Can Informed Consent Be The Basis Of A Medical Malpractice Claim?
Your doctor has certain responsibilities to you, including fully disclosing the potential risks and complications associated with a recommended treatment. If your doctor fails to make those disclosures, a medical malpractice case is possible, depending on the outcome of the treatment. If you believe your doctor's failure to provide you with vital information led to injury, here is what you need to know.
What Is Informed Consent?
When your doctor recommends a treatment, such as a certain medication or procedure, he or she is legally required to disclose all of the information you need to evaluate the recommendation. For instance, if your doctor is recommending that you undergo surgery to relieve back pain, he or she needs to disclose all of the potential risks and complications that come with the procedure. The doctor also needs to provide you with alternatives if there are any available.
Additionally, the doctor needs to be sure that you understand what he or she is saying about the treatment and that you are competent to make a decision regarding your treatment. Once you are armed with the information needed, you are able to give your informed consent for the treatment. In essence, you understand what has been recommended and the possible consequences, and you are willing to undergo the treatment or an alternative.
What If the Doctor Did Not Provide Adequate Information?
If you feel that your doctor did not provide you with enough information for you to make a solid decision about your treatment, you could potentially file a claim for medical malpractice. In addition to arguing that you did not give your informed consent for the treatment, you also have to show that you were injured as a result of the inadequate information.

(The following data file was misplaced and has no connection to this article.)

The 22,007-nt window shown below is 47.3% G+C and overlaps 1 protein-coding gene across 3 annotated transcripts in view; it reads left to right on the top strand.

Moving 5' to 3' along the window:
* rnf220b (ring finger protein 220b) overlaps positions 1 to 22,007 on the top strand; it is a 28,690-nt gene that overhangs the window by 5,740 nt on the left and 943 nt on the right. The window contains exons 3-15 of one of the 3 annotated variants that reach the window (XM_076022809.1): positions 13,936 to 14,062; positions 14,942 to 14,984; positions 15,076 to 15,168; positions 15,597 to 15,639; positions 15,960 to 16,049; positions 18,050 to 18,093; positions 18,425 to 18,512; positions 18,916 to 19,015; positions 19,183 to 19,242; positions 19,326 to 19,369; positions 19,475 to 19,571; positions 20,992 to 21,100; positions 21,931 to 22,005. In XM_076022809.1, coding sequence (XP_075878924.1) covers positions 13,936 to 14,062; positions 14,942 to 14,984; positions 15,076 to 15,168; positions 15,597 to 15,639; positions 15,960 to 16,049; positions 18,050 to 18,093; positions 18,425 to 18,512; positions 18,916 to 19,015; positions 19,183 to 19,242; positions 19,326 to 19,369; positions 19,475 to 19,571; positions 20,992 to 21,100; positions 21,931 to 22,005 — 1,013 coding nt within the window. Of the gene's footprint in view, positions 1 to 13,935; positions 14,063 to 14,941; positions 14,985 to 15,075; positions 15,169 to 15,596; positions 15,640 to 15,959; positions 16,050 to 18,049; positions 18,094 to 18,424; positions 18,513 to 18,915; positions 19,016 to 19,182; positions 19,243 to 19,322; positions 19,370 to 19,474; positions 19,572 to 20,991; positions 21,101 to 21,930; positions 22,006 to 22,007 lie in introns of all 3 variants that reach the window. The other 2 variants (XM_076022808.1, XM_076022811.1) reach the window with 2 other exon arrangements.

For instance, if your doctor recommended that you take steroids to treat a health condition and you developed diabetes as a result, it might not be enough for a claim. However, if you are temporarily in a diabetic coma or lose a limb due to uncontrolled diabetes of which you were unaware of, you might have a claim.
Another key element is that you have to prove that the information your doctor did provide was not enough to make an informed decision. To establish that the information provided was inadequate, your attorney could rely on a medical expert. The expert could testify regarding what information is normally given regarding certain treatments.
A medical malpractice case involving informed consent can be complex and difficult to prove. However, an experienced attorney can help you gather the evidence you need to help prove you were inadequately briefed regarding your treatment. For more information, call a professional like those at Bennett & Zydron PC.